Premier League clubs will have their most thorough discussion to date about what should happen if the season is curtailed at their latest meeting on Thursday.
All clubs will be given a say in a detailed debate over how to finalise the league table if the season cannot be completed, though it is widely expected that relegation will not be scrapped.
A fixture list for the first few rounds of the rebooted season are also due to be confirmed, along with kick-off times and broadcast plans, though it is understood there will be some leeway for clubs to offer feedback.
The opening two matches are due to be played on 17 June, with a full round of fixtures that weekend.
Matchday operations and return-to-play protocols will also be presented, with clubs told that breaches of the strict biosecurity requirements would incur sanctions.
The number of people allowed inside the stadium during a match will need to be limited to about 300, according to documents sent to clubs.
Premier League chief executive Richard Masters has told BBC Sport that the scrapping of relegation if the season has to be cancelled due to a second wave of coronavirus cases was “a significant topic” and would need to be debated by the clubs.
Some clubs are known to want relegation discarded this season. However, 14 clubs would need to back such a move for it to be adopted, and the Football Association has said it will oppose the idea. The governing body has a decisive ‘golden share’ in any vote.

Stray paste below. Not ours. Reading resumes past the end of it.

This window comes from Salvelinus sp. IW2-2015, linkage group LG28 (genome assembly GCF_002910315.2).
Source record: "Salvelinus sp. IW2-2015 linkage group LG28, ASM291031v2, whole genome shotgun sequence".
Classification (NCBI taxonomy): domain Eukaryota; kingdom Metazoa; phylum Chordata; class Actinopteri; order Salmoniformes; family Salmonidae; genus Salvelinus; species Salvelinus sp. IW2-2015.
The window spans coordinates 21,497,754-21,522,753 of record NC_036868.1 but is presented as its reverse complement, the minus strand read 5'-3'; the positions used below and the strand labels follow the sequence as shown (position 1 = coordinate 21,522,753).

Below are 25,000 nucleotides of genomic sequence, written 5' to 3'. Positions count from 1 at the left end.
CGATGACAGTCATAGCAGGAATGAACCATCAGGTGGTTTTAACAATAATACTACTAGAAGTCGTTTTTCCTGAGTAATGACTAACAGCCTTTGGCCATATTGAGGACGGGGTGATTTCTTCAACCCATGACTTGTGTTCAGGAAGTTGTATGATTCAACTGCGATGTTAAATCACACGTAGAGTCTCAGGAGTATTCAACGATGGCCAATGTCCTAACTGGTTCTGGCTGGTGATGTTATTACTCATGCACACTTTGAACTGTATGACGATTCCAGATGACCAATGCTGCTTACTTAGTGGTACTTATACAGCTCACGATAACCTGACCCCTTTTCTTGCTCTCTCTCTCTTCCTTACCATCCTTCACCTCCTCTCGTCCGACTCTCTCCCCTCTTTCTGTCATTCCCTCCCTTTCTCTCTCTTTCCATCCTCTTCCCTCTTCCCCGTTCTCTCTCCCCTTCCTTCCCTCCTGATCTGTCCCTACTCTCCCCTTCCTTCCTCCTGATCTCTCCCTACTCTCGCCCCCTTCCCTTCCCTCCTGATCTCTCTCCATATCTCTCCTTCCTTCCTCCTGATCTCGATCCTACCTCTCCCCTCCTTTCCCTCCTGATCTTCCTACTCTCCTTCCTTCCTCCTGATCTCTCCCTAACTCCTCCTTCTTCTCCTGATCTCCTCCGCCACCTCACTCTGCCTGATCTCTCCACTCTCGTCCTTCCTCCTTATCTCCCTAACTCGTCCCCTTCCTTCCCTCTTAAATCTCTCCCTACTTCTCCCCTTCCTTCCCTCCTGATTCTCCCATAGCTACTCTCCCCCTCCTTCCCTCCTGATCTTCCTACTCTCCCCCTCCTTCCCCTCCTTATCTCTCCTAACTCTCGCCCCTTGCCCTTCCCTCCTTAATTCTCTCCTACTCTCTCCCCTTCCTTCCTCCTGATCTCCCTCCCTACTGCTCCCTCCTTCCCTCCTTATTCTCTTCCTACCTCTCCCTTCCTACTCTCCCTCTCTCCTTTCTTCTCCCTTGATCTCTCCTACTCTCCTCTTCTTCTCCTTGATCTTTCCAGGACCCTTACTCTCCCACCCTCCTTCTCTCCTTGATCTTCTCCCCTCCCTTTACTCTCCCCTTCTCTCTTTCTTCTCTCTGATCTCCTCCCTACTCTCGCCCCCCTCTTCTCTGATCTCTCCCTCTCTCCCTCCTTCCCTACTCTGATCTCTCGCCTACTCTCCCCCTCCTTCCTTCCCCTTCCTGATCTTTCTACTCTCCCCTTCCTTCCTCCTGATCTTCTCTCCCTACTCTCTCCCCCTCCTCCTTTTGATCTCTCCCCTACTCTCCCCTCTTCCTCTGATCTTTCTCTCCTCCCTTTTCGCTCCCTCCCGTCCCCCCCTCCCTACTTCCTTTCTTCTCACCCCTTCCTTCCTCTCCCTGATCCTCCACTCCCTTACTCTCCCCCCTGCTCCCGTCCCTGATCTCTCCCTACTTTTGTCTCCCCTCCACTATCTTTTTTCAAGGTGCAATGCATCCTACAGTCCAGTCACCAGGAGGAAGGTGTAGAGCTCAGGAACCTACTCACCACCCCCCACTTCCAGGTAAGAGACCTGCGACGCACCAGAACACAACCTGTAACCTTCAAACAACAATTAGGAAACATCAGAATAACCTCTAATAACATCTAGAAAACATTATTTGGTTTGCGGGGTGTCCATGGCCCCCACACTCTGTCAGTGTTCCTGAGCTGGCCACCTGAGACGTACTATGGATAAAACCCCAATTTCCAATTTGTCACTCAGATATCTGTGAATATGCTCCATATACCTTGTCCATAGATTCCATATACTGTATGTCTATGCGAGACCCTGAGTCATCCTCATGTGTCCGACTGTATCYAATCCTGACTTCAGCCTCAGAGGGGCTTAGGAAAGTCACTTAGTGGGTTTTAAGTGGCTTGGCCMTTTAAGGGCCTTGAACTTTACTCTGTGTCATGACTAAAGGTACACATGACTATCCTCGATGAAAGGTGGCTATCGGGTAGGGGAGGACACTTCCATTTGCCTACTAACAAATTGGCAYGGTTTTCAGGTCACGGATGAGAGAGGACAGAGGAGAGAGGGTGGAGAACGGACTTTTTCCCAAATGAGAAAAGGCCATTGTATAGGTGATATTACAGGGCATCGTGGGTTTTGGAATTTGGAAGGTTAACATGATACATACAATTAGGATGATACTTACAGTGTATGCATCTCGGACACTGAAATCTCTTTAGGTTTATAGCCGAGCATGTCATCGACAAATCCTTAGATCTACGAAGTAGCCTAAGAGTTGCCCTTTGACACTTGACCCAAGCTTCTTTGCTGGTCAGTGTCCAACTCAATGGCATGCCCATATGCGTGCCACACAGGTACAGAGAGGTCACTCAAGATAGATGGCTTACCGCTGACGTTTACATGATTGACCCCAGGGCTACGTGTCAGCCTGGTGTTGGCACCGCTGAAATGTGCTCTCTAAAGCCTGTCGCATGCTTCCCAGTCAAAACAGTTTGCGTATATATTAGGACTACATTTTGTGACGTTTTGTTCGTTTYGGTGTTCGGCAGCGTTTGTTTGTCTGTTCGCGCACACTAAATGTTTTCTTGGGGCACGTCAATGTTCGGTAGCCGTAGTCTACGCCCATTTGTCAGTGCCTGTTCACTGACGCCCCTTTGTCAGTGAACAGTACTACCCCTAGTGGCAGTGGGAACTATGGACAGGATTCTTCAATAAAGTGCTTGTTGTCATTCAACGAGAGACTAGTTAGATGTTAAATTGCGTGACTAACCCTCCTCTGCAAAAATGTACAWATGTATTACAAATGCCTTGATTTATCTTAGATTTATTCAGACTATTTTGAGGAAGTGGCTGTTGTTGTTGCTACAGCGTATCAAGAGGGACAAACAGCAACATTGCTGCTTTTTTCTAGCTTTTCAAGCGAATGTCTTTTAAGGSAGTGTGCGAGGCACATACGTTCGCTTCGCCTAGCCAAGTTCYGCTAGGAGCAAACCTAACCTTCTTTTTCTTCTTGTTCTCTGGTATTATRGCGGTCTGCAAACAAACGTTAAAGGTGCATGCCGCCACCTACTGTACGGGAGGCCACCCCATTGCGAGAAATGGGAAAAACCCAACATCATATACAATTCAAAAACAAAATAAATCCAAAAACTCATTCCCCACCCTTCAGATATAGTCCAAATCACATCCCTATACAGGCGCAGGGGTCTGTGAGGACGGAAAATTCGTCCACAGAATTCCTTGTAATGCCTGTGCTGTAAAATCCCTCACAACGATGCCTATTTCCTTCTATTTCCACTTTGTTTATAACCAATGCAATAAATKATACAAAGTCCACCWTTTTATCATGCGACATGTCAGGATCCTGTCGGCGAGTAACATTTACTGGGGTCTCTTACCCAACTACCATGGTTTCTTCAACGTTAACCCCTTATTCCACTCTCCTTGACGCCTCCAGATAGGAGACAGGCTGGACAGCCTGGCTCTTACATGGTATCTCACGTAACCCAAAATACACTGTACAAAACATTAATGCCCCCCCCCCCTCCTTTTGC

Premier League bosses are desperate to complete the season by the end of next month to avoid the risk of increased rebate payments to broadcasters, and want to avoid any delays because of disagreements over curtailment.
A vote on the matter may not take place until a subsequent meeting.
After weeks of discussions around the proposal to use neutral venues, BBC Sport understands that virtually all of the remaining 92 matches will be played at home and away grounds.
But Premier League bosses will outline how they will need to identify pre-agreed neutral venues for each region as part of contingency planning in case of local spikes in coronavirus cases.
The use of neutral venues would require a rule change, so clubs will need to vote on this matter.
Various ‘enhancements’ to the broadcasting of matches are also due to be discussed at Thursday’s meeting, including the possibility of camera access to dressing rooms, although that is understood to be unlikely.
The Premier League is expected to offer a centralised plan for including fans in some way.
European football clubs have used different methods to engage fans, with fans of Danish Superliga side AGF Aarhus appearing via video link on a virtual grandstand during last weekend’s derby match against Randers.
Cardboard cut-outs of fans have also been considered by clubs, but the use of the existing big screens might prove the most feasible and least costly option.
The Premier League’s plan to restart on 17 June received a boost on Wednesday, with just one positive test in the latest batch of testing.
The singular case, from 1,197 players and staff members tested, came from Tottenham.
But because of carefully planned drills and physio sessions being limited to 15-minute windows, it is not thought anyone else will need to isolate.